Back when I was working on it yet I made a mental note that reducing the width of thick forested areas around the border of the course seemed to help a lot. Specifically, now I thought it was the grass objects defined on the shapes under these forested areas. Since I last looked at this, large amounts of grass objects defined by shape caused problems with links courses I worked on for simulators. I decided to turn off all grass objects on shapes and see how that worked. I made it through all 27 holes without a lockup. I put two small areas of shape defined grass objects back in that I thought were still needed, between 5 tee and 12 green and in front of the WGC tee on 13. This version locked up on hole 7. Finally I replaced all of the hole signs on Bull's Eye with the hole sign for hole 6 and all of the hole signs for Tri-City with the hole sign for hole 2. This greatly reduced the number of textures needed and is not noticeable unless you look closely at the sign, but if you do happen to notice, this was by design for performance issues and not a mistake. It took 25 MB off the file size and plays all the way through 27 holes of solo network play for me. I decided this was good enough for release so it is finally out after almost 3 years of work. It took more than a year after reaching feature complete due to all of the difficulties and circumstances.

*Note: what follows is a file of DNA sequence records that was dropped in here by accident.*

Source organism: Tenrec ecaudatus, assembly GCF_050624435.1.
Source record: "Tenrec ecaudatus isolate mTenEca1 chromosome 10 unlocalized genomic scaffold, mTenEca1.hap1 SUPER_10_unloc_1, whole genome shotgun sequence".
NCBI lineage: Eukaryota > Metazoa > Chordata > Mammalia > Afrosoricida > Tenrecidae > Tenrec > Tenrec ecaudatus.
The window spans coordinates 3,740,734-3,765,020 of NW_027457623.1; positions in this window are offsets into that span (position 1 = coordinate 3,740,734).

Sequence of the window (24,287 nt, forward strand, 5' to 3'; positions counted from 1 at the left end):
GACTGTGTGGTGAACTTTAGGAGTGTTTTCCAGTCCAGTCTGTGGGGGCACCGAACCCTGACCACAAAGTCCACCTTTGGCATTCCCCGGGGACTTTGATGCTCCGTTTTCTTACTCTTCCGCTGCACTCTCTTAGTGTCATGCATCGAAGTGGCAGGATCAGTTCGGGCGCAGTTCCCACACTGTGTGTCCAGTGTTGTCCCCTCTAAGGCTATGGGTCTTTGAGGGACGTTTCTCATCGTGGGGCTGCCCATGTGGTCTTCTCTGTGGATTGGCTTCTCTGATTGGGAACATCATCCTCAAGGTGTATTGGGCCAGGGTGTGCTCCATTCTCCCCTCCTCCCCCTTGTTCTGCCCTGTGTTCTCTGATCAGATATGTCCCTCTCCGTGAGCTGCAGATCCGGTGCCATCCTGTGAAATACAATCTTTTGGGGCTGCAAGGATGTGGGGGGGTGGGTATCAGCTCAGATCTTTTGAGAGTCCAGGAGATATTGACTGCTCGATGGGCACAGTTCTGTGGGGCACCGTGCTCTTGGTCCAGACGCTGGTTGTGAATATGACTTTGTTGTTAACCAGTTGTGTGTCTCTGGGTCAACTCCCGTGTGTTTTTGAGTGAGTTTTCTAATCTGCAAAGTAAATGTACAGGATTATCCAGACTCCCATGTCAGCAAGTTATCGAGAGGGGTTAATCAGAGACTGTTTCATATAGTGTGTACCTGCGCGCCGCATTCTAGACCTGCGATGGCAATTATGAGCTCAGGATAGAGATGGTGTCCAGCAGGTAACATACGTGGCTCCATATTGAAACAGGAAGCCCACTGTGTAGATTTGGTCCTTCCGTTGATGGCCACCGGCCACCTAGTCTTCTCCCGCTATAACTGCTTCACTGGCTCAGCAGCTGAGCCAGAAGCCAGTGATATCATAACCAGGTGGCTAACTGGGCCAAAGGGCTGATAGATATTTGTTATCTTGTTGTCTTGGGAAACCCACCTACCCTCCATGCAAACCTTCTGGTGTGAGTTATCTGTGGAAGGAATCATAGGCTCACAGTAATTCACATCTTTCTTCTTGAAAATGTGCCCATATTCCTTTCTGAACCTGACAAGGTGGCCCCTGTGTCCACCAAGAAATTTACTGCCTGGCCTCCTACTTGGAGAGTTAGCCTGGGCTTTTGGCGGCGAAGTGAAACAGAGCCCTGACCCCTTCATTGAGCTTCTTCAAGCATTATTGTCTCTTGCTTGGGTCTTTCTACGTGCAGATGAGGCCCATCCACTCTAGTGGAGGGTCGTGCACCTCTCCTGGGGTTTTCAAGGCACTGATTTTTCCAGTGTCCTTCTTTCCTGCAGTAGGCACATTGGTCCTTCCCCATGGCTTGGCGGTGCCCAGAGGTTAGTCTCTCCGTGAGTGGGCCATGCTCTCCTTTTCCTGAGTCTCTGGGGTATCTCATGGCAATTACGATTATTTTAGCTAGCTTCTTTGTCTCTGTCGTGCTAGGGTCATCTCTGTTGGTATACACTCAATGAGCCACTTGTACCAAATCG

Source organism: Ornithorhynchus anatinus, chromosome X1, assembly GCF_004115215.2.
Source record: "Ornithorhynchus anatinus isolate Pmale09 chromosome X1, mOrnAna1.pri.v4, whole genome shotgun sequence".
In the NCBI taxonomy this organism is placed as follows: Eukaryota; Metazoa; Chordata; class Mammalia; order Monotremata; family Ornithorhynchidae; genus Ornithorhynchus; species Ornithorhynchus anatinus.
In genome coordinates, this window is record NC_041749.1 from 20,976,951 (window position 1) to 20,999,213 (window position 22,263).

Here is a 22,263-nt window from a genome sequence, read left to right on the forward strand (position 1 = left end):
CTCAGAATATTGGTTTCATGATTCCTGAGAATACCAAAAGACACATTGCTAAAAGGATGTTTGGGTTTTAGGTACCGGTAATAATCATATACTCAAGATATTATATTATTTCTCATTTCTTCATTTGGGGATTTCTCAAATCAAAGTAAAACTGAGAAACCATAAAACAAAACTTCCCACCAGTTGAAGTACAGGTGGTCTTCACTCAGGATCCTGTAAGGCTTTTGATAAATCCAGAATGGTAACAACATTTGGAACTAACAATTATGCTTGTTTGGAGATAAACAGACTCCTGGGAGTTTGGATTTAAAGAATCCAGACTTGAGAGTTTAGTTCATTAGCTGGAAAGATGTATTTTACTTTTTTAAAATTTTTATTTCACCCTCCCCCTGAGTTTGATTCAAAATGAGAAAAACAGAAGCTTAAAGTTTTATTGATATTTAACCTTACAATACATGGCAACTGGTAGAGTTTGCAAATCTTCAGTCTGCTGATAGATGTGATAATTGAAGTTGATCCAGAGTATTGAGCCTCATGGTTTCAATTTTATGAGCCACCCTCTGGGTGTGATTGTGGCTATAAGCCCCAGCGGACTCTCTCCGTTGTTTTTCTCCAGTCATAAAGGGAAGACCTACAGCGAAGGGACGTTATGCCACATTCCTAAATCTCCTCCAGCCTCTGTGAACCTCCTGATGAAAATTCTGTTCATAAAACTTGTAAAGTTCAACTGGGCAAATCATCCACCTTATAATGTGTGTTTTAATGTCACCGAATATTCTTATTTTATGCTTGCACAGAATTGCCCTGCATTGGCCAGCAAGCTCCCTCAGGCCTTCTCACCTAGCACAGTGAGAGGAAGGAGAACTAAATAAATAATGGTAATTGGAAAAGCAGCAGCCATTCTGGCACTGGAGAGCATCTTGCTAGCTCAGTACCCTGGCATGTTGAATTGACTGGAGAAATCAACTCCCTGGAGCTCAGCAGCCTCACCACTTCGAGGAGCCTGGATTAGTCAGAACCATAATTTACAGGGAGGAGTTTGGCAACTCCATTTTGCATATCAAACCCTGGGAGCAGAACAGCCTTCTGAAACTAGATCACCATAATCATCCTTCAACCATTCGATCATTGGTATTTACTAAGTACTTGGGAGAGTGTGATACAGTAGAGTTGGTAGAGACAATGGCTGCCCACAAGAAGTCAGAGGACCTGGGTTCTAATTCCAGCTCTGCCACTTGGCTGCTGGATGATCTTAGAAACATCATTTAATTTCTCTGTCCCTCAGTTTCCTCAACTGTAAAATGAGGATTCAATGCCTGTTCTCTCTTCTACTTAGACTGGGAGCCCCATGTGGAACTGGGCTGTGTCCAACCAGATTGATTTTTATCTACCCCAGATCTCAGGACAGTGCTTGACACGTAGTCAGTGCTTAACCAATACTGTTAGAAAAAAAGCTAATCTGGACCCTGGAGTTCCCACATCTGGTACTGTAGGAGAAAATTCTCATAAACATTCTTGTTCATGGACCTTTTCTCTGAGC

Hopefully this solves all the problems but if consistent crashing or player locking occurs for you please e-mail me. I learned from this project to only use grass objects by shape in small amounts and to not use an excessive amount of textures, particularly on hole signs where they aren't of much value compared to the cost. In any future projects for this game I am emphasizing playability over visuals. I created all of the textures I need now and I know the boundaries better as to what this engine handles. Future projects are going to take much less time thanks to all that I learned from this. As to the nature of future projects, I am taking on the ones where I am compensated for the work but I don't know if I'm doing another course for this game just for fun. It depends on if there are people to play the game with consistently or if I figure out a cost effective way to get simulator sensors and a way to use them frequently.

Thanks To

Back to Courses Page